DLN has almost never traded above a 10% premium by either metric, all while delivering strong historical performance within the value markets.

Valuation Premium-Discount History (relative to Russell 1000 Value)

 

Meanwhile, while the S&P 500 has gotten “growthier” over the past decade-plus due to the surge in growth stocks and its market cap-weighted methodology, DLN has remained strongly discounted relative to the broader U.S. equity gauge. 

Valuation Premium-Discount History (relative to S&P 500 Index)

 

Fundamental Advantages

Valuation benefits are not the only potential advantage, however. 

Investors tend to associate reduced valuations with a sacrifice in quality measurements, but DLN, once again, is an outlier. As of March 31, it offers a notable pickup in return on equity versus both the Russell 100 Value and the S&P 500 (despite its richly valued growth heavyweights), and it maintains a return-on-assets advantage against the former as well.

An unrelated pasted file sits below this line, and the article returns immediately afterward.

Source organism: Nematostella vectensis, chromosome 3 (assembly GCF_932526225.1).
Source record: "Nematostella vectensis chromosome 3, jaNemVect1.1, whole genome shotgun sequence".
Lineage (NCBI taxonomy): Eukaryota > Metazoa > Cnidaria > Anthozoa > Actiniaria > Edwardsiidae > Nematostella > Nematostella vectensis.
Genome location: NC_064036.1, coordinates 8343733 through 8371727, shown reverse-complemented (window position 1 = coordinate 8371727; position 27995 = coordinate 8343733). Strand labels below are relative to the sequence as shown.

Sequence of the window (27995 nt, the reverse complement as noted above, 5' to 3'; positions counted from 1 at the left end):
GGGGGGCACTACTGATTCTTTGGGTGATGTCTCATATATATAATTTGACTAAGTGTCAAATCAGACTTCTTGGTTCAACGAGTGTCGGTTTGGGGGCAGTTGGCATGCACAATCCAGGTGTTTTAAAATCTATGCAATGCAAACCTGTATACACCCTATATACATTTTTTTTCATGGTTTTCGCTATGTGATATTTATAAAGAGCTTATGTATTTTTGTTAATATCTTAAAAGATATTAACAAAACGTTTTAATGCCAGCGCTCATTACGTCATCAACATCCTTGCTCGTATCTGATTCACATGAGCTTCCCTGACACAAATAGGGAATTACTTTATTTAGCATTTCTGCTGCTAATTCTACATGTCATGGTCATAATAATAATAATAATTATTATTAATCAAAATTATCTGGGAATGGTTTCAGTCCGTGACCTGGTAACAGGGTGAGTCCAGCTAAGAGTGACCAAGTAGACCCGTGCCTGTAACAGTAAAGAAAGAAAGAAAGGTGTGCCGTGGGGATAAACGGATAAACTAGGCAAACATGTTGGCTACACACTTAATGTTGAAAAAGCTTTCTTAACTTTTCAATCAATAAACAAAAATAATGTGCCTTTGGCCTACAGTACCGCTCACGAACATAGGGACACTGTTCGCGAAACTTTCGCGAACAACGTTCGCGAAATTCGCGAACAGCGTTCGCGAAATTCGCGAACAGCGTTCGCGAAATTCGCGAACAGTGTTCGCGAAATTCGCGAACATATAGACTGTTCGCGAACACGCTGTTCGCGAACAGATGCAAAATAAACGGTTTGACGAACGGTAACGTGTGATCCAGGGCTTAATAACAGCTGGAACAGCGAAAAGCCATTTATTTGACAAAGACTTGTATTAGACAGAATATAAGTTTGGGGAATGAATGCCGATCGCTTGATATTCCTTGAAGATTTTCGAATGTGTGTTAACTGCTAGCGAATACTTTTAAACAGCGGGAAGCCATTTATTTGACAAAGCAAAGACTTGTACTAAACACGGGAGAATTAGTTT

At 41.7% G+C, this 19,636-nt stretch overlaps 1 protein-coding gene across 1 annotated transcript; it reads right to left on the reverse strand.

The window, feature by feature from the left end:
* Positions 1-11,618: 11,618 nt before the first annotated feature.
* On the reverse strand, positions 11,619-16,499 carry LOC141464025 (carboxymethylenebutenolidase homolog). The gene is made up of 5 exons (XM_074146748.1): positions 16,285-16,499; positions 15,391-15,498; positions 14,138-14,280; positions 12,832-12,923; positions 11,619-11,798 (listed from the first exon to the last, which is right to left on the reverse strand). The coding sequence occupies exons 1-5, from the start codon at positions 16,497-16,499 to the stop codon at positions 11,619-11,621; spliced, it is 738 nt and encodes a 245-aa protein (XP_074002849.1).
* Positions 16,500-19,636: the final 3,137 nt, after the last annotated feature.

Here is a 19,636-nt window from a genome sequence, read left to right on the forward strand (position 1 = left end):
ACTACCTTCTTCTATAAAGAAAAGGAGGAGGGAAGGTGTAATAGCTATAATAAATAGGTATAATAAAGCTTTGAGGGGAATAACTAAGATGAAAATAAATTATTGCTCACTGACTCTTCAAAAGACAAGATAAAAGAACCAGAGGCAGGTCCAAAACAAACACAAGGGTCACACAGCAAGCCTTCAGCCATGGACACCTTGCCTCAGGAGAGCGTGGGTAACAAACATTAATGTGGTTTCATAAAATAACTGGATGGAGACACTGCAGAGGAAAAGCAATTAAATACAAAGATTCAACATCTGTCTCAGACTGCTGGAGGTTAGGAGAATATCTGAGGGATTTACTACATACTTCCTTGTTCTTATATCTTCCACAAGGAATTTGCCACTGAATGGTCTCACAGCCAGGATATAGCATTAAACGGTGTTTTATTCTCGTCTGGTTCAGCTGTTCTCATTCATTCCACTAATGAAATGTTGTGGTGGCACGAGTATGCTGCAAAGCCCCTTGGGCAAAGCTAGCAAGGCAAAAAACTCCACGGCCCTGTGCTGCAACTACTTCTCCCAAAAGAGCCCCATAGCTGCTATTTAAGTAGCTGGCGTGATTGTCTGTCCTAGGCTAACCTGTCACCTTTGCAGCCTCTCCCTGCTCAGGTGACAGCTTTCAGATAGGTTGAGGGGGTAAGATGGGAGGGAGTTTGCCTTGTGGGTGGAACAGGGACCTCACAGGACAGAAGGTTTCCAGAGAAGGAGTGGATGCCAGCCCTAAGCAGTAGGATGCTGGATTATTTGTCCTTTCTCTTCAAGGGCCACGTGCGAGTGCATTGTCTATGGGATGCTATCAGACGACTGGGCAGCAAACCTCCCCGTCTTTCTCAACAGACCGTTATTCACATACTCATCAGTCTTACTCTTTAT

Notice that its dividend yield is also around 2.5%, much closer to the expected year-end Federal Funds Rate given the anticipated path of rate hikes by the Federal Reserve in 2022. The yield advantage may potentially help add portfolio income without sacrificing equity exposure, whereas funds that track these Indexes may be left behind.

Fundamentals Comparison (as of 3/31/22)

 

For the most recent standardized performance, 30-day SEC yield and month-end performance, click here

Less “Deep Value,” More Real Value

DLN’s emphasis on dividends as its preferred measure of value, rather than traditional value strategies, also yields some contrasting sector exposures. 

Rather than relying on conventional deep value sectors like Financials, Health Care and Industrials (all with double-digit weights in the Russell 1000 Value), DLN under-weights in all three in favor of Information Technology and Consumer Staples, two higher-quality sectors that have paid consistent dividends.